You are visiting Liisbeth’s archives! 

Peruse this site for a history of profiles and insightful analysis on feminist entrepreneurship. 

And, be sure to sign up for’s newsletter where Liisbeth shares the latest news in feminist spaces.

Our Voices

Call in the Squad

Katelyn Bourgoin’s “aha!” moment happened on a bathroom floor. Last year, she was running a business networking site for women entrepreneurs called Vendeve. Then, in a short period of time, an investor backed out, her co-founder left, and she only had enough cash to keep her company afloat for six weeks. She went out to dinner with a friend to de-stress, which led to a few bottles of wine and, later, throwing up in her bathroom and waking up on the floor crying. “All I was thinking was, ‘My business is failing. I’ve got no money. No one understands me. I’m so alone!’”

In reality, she wasn’t alone. She had a group of friends—tech founders she met at the Propel ICT accelerator program for startups in Atlantic Canada—who would know exactly what she was going through, if only she picked up the phone.

“Why did I stop talking to the people who understood my journey?” she says. “Then I thought about the other women [entrepreneurs] who don’t even have a squad to turn to. How do they deal with this stuff when they feel so alone?”

That’s when Bourgoin came up with Squads, a community that matches whip-smart women entrepreneurs with a small group so they can provide each other with laser-focused feedback on their businesses. Each squad has between ten and 20 people who talk via video conferencing for one hour every week, offering mutual support and objective criticism. Members can also hop on one of three themed calls: Hot Seat (where everyone helps one person problem-solve a specific business issue), Expert Feedback (where you can pick the brain of a subject matter expert), and Coffee Chats (for when you just need to vent).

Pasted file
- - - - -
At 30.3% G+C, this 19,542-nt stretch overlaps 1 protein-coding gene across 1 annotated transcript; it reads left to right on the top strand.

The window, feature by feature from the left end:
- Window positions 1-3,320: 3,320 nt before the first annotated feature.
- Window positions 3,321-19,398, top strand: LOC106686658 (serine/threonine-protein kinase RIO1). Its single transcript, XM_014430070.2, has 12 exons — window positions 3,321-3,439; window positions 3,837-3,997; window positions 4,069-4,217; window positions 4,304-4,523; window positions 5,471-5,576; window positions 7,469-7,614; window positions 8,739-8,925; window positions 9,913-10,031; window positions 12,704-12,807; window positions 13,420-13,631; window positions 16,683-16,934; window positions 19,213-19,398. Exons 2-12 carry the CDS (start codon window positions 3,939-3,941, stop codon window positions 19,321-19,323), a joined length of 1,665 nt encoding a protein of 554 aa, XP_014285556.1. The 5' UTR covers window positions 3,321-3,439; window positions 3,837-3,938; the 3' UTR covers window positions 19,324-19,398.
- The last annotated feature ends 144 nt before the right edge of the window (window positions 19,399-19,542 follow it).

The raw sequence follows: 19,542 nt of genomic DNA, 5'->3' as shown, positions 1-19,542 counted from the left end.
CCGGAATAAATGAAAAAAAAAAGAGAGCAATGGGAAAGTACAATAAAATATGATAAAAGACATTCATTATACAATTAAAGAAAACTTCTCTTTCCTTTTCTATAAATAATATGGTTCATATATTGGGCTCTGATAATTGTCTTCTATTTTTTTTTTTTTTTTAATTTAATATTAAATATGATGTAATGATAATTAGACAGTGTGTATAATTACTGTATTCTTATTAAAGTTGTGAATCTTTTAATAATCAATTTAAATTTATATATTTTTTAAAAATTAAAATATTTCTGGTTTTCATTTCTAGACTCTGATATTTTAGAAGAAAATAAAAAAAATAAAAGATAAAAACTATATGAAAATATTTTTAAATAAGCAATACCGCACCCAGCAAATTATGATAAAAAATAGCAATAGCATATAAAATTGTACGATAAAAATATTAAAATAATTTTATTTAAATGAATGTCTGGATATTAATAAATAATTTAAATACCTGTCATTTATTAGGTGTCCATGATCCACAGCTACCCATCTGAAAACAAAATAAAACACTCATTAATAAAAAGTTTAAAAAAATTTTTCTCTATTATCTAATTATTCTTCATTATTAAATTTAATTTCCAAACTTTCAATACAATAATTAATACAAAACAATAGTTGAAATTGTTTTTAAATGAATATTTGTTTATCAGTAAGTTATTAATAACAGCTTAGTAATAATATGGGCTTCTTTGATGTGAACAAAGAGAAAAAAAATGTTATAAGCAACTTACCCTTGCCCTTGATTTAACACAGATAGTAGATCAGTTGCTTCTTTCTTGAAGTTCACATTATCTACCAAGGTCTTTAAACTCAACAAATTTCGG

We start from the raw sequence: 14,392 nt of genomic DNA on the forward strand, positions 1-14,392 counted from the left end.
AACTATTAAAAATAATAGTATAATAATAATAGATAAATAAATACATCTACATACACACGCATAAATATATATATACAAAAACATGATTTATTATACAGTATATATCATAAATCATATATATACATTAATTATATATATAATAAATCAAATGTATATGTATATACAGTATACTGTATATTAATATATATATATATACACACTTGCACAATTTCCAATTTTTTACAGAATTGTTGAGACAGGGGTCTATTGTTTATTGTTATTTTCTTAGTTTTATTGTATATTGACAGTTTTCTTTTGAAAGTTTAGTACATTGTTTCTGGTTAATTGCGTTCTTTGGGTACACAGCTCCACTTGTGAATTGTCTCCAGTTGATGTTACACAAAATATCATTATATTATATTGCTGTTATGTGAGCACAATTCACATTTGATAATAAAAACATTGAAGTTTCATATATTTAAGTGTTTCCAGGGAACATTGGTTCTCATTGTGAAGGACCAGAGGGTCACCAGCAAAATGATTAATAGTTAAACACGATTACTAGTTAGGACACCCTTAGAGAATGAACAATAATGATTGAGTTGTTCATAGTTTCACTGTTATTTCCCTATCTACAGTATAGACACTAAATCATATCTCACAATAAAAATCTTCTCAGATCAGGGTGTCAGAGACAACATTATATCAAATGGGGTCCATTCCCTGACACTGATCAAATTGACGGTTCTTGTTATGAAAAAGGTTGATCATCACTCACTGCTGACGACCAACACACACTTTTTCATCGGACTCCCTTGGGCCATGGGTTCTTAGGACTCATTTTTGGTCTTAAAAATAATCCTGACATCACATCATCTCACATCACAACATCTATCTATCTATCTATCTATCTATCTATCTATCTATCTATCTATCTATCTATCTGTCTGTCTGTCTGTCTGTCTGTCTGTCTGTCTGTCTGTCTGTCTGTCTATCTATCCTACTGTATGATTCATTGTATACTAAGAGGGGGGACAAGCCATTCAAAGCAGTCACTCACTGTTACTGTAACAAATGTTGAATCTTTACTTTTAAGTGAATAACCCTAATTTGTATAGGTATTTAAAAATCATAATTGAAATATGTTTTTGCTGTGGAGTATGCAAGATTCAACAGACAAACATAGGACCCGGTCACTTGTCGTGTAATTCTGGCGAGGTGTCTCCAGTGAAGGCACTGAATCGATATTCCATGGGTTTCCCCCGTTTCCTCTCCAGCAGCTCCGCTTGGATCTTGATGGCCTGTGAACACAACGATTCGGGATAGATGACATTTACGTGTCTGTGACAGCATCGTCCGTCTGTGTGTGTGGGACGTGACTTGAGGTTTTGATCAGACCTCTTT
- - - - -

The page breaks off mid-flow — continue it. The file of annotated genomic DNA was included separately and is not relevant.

The entrepreneurs are based all over the world but most reside in Canada, United States and Western Europe. They head businesses as diverse as executive coaching companies, holistic health practices and furniture design.

A standard membership costs $27 a month, which gives access to those three themed calls, while the premium membership of $27 a month plus a $129 one-time fee adds the weekly squad call.

Bourgoin successfully ran a beta version with 200 members last year, and is officially launching Squads this month, with a goal of reaching 300 members in this new cohort.

“It’s not easy for women to get out and network in person as often and they don’t ask for the help they need because they don’t want to impose on people,” she says. “Instead we end up Googling the answer and getting a generic one-size-fits-all solution.”

A Few Turns Lead to the Right Turn

It took several pivots before Bourgoin finally figured out that Squads was what her business networking site should have been all along.

Born in the small port town of Lunenburg, Nova Scotia, Bourgoin, who oozes an infectious energy and charisma, moved to the capital city of Halifax to study public relations at the Nova Scotia Community College and later founded two freelance PR companies. When she struggled to find other freelancers who had the skills she needed to grow her business, she came up with Swapskis, a skill-swapping service that helped entrepreneurs barter skills with one another.

When she presented the idea to men, they would say, “Why wouldn’t you sell your skills instead of swapping them for free?” To Bourgoin, the answer was obvious: Not all entrepreneurs have the money when they’re starting up. It also became clear to her that men and women entrepreneurs operated differently when it came to networking. “Our natural way of building our business is by sharing and creating value for others,” she says. “Women are less calculated in who they choose to help out.”

Bourgoin decided to make Swapskis just for women, then later changed the name to Vendeve. “It wasn’t until I made the conversation ‘women only’ that I realized how powerful that was and that we were tapping into something much bigger.”